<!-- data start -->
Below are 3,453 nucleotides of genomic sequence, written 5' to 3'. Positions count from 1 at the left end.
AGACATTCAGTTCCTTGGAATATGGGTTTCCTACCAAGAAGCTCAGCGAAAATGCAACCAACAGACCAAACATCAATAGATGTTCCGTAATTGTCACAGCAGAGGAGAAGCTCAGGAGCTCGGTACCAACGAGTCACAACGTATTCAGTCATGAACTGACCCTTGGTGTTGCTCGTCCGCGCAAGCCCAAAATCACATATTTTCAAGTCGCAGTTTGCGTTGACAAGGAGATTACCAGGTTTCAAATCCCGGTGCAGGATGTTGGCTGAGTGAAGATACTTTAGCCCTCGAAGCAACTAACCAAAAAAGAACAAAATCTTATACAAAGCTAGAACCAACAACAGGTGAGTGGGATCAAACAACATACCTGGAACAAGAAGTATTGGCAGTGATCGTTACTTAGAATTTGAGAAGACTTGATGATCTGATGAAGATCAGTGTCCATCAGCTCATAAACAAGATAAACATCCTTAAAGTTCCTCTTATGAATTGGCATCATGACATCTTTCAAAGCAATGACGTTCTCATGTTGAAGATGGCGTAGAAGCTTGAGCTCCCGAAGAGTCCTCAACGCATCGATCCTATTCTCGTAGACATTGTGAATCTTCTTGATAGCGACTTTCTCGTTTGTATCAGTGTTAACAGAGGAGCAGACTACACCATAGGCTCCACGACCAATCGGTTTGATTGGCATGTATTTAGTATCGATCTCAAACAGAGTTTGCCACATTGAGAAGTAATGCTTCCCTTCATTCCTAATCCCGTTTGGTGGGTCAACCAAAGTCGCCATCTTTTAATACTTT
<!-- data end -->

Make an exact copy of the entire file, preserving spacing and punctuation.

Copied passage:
Below are 3,453 nucleotides of genomic sequence, written 5' to 3'. Positions count from 1 at the left end.
AGACATTCAGTTCCTTGGAATATGGGTTTCCTACCAAGAAGCTCAGCGAAAATGCAACCAACAGACCAAACATCAATAGATGTTCCGTAATTGTCACAGCAGAGGAGAAGCTCAGGAGCTCGGTACCAACGAGTCACAACGTATTCAGTCATGAACTGACCCTTGGTGTTGCTCGTCCGCGCAAGCCCAAAATCACATATTTTCAAGTCGCAGTTTGCGTTGACAAGGAGATTACCAGGTTTCAAATCCCGGTGCAGGATGTTGGCTGAGTGAAGATACTTTAGCCCTCGAAGCAACTAACCAAAAAAGAACAAAATCTTATACAAAGCTAGAACCAACAACAGGTGAGTGGGATCAAACAACATACCTGGAACAAGAAGTATTGGCAGTGATCGTTACTTAGAATTTGAGAAGACTTGATGATCTGATGAAGATCAGTGTCCATCAGCTCATAAACAAGATAAACATCCTTAAAGTTCCTCTTATGAATTGGCATCATGACATCTTTCAAAGCAATGACGTTCTCATGTTGAAGATGGCGTAGAAGCTTGAGCTCCCGAAGAGTCCTCAACGCATCGATCCTATTCTCGTAGACATTGTGAATCTTCTTGATAGCGACTTTCTCGTTTGTATCAGTGTTAACAGAGGAGCAGACTACACCATAGGCTCCACGACCAATCGGTTTGATTGGCATGTATTTAGTATCGATCTCAAACAGAGTTTGCCACATTGAGAAGTAATGCTTCCCTTCATTCCTAATCCCGTTTGGTGGGTCAACCAAAGTCGCCATCTTTTAATACTTT